John Grego, 05/28/2008
I set out from Kingville junction May 26, 2008 to look for the "Jim Elder cypress" recently rediscovered by John Cely after 30 years (look for a story on this tree in an upcoming newsletter). As it turned out, I had misunderstood John and went looking in entirely the wrong direction--the cypress will have to wait for another trip.
I first set out west toward Tom's slough. The Park Service had recently burned these woods with some success; the undercover was easy to move through, and there was a pleasant sprinkling of wildflowers, including beard-tongue, sundrops, skullcap, sneezeweed and phlox. Most of my attempts at pictures were failures, with the exception of sundrops. Upon reaching Tom's Slough, I headed south along a jeep road; there's an old groundwater-monitoring station en route. The jeep road eventually disappears, though the edge of the slough is easy to follow, and you find yourself leaving the 1980's-era Georgia-Pacific clearcut and walking through an attractive hardwood forest.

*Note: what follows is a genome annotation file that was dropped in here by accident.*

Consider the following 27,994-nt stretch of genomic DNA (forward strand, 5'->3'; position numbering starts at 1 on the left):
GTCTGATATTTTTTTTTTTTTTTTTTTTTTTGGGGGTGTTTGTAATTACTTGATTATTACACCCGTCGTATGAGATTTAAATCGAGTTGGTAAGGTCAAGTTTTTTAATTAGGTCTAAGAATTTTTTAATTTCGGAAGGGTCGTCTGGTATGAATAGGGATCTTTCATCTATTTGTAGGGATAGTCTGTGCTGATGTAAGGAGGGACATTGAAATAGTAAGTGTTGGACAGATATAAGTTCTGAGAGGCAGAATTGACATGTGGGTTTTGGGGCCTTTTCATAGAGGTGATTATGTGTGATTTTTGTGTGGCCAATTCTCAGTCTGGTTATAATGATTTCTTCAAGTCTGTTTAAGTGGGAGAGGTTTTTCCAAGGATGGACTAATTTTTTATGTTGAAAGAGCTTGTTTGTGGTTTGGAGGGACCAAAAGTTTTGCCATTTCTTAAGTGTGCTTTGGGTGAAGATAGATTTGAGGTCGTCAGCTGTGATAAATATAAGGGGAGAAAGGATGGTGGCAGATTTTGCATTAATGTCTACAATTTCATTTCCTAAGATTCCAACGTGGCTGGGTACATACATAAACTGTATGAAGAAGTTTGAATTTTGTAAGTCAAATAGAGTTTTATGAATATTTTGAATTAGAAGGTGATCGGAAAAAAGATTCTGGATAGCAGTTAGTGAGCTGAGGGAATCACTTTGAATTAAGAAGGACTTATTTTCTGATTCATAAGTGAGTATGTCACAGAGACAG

I cut west along a small slough to Huger's Slough, which I followed to Huger's Little Lake; there is an attractive and very old cypress to rest under at the western end. Looking at the new version of John Cely's map (which I didn't have at the time), the Jim Elder cypress was only a few hundred yards further to the east. Not any the wiser, I cut north to the jeep road back to Kingville which, as usual, had no shortage of both hog sign and actual hogs.
Birding was quite good, though I had hoped I might run into some late migrants.
Yet another box turtle photo
Sundrops and other wildflowers were plentiful in the recently-burned forest
A rubbing tree near the hog wallow
A feral hog wallow
Jun 11, 2008 by Edward Kujawski
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